WASHINGTON — Nino Esposito and his partner Roland “Drew” Bosee never thought they’d see the day when same-sex marriage was legal in the United States.
Prior to the Supreme Court’s landmark decision this summer, Esposito and Bosee were one of many same-sex couples who used adoption laws to gain both legal family ties and benefits, as CNN reports.
In 2012, after being together for 40 years, the couple followed through with the adoption.
Now, they’re hoping to reverse the adoption so they can get married. So far,
Judge Lawrence J. O’Toole of the Court of Common Pleas of Allegheny County has denied that request, claiming adoption annulments are exclusively reserved for cases of fraud.
“[The adoption] gave us the most legitimate thing available to us,” 68-year-old Bosee told CNN.
“We realized we could have a complete union,” Esposito said, “which is what we want.”
Judge O’Toole insists he’s “sensitive to the situation” but that they cannot marry “because they are legally father and son.”
ACLU Pennsylvania doesn’t think Judge O’Toole is being unsympathetic. Most likely, they say, he believes the necessary legal legwork should be “forged by an appellate court.”
Witold Walczak, Legal Director of the ACLU Pennsylvania, told CNN, “The ACLU is hopeful that the Superior Court will apply established legal principles to allow annulment of adoptions by same-sex couples who that they can finally partake of their constitutional right to marry,”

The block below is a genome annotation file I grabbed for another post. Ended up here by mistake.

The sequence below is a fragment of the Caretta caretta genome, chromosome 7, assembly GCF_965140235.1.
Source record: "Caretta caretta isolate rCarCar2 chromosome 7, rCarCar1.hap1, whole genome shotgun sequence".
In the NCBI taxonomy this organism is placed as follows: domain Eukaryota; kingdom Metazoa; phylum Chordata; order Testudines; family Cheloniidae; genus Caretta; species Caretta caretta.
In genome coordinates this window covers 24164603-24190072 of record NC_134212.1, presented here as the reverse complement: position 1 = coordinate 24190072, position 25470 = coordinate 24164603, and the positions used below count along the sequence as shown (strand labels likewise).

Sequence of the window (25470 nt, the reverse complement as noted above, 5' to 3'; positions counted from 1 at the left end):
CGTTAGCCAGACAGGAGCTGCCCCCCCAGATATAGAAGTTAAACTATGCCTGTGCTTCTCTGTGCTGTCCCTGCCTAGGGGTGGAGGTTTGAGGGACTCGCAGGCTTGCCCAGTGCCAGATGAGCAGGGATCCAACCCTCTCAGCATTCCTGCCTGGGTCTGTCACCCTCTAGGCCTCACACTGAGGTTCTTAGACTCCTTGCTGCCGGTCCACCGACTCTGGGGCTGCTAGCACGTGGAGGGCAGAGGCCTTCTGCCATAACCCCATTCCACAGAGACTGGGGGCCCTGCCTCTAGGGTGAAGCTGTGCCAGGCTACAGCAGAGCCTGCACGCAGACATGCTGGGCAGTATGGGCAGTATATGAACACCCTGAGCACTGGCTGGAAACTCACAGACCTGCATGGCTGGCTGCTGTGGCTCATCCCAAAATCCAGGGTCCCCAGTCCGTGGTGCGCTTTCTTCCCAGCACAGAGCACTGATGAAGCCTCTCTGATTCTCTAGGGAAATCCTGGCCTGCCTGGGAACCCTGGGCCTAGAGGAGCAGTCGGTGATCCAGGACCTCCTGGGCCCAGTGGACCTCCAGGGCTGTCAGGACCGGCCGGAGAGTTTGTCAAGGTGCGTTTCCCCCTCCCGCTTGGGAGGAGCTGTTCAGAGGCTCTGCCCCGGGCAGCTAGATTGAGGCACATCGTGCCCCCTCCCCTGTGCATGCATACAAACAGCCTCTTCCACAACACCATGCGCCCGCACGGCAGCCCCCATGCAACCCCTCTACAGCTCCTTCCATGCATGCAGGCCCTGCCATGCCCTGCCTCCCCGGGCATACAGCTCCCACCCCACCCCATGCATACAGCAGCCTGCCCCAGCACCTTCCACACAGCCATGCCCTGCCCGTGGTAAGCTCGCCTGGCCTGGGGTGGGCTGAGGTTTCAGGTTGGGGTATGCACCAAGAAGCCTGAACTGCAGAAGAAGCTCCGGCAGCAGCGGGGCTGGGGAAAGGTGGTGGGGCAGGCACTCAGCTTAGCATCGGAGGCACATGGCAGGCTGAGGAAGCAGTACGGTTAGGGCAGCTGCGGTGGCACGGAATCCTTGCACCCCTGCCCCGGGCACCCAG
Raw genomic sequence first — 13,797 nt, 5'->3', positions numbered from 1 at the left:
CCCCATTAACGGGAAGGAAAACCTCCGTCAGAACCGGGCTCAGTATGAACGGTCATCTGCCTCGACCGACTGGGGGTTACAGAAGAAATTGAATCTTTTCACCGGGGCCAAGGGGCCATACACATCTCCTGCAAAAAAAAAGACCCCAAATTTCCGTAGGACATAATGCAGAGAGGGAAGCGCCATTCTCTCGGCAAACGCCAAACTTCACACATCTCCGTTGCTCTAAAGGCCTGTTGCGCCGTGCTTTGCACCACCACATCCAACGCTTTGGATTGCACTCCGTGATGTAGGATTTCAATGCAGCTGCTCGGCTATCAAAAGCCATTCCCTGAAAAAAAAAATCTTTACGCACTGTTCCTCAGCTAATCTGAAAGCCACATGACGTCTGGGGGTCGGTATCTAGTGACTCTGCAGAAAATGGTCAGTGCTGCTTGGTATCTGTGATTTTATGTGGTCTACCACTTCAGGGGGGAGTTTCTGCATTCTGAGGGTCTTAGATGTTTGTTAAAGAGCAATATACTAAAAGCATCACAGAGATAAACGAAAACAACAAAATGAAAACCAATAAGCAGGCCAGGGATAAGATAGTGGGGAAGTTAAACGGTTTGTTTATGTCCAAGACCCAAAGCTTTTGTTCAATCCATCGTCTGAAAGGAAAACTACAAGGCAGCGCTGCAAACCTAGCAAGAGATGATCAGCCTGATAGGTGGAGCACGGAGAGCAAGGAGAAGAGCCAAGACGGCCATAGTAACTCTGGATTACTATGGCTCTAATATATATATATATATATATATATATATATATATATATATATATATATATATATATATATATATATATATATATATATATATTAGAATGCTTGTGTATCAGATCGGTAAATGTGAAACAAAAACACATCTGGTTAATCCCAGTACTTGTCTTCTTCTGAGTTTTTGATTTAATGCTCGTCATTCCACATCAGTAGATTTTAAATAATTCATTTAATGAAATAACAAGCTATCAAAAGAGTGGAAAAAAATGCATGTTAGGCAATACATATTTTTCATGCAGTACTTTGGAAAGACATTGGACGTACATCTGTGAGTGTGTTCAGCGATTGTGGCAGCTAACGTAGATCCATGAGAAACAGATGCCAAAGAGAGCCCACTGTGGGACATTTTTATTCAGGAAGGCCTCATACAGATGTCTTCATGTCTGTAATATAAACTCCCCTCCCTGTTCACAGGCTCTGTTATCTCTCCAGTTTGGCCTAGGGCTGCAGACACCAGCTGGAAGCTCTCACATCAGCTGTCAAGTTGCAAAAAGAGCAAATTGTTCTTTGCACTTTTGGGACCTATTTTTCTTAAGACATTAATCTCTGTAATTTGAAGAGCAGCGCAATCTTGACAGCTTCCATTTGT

Democratic Sen. Bob Casey requested the Justice Department decide in favor of the couple, writing, ““LGBT couples should have the right to obtain a marriage license, no matter the state or jurisdiction in which they reside. In adoption cases such as these, the law has changed dramatically since the adoptions were first carried out.”
The department is currently reviewing Casey’s letter.
Esposito and Bosee hadn’t expected any hitches when first filing their annulment, expecting they’d be hitched that day.
They’re now being a bit more cautious regarding their wedding plans.
“We had our $80 in cash and we were ready to go across the street to get our license,” Espoito said. “Judge O’Toole had other ideas.”